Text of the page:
Calgary-based Athabasca Oil Corp. (TSX:ATH) has struck a deal to buy the northern Alberta oilsands operations of Norwegian oil giant Statoil ASA in a deal worth up to $832 million.
The surprise sale announced Wednesday includes Statoil’s six-year-old Leismer thermal oilsands project, which uses steam to produce 24,000 barrels per day of bitumen from wells, and its proposed Corner oilsands project, plus associated infrastructure.
“This transaction corresponds with Statoil’s strategy of portfolio optimization to enhance financial flexibility and focus capital on core activities globally, including offshore Newfoundland,” said Lars Christian Bacher, Statoil’s executive vice-president for international development and a former president of its Canadian branch, in a statement.
Statoil said Athabasca has agreed to pay $435 million in cash plus issue 100 million Athabasca shares worth about $147 million.
The share issue will give Statoil a stake of just under 20 per cent in Athabasca, which it said would be treated as an investment.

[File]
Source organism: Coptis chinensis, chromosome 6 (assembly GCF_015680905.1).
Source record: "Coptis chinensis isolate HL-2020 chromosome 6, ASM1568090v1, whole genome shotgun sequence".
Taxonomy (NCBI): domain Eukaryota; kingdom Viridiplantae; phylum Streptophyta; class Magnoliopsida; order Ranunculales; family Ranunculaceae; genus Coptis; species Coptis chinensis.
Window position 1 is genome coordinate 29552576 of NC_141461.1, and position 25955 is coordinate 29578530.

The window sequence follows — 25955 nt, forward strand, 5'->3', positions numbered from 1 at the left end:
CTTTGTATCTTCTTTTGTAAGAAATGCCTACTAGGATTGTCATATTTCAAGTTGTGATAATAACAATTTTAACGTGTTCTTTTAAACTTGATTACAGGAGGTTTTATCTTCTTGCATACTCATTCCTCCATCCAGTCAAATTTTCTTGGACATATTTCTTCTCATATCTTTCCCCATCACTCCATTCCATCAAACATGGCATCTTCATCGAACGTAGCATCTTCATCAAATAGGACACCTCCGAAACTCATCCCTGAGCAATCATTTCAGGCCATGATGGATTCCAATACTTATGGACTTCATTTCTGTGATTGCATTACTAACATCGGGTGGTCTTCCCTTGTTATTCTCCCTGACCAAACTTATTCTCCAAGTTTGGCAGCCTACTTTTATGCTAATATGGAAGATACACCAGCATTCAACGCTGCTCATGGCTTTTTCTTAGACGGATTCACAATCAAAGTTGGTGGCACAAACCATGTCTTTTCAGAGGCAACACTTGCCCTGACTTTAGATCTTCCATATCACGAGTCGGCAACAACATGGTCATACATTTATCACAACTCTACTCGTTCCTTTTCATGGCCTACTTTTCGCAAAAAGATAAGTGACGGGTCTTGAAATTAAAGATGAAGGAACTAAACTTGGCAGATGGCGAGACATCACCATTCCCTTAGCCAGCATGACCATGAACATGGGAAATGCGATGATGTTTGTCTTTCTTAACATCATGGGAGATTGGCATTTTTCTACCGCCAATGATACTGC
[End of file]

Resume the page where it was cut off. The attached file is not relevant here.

Up to $250 million more is to be paid in a series of contingent payments triggered if West Texas Intermediate oil prices rise above US$65 per barrel.
In a separate news release, Athabasca said the deal will establish it as an intermediate growth company with a production base of about 40,000 barrels of oil equivalent per day when it closes early in 2017, delivering cash flow to be used to speed development of light oil assets focused on the Montney and Duvernay formations in Alberta.
“This transaction is transformational for Athabasca and establishes scale with top-tier thermal assets and people,” said Athabasca CEO Rob Broen.
“We are pleased to have Statoil, a global energy leader, as an investor in the company.”
Earlier this year, Athabasca formed a $475-million joint venture with U.S.-based Murphy Oil Company to share costs of its Montney and Duvernay developments.
Statoil entered the Alberta oilsands by buying North American Oil Sands Corp. in 2007.
In 2014, it put the proposed 44,000-bpd Corner project on hold for at least three years, citing high costs.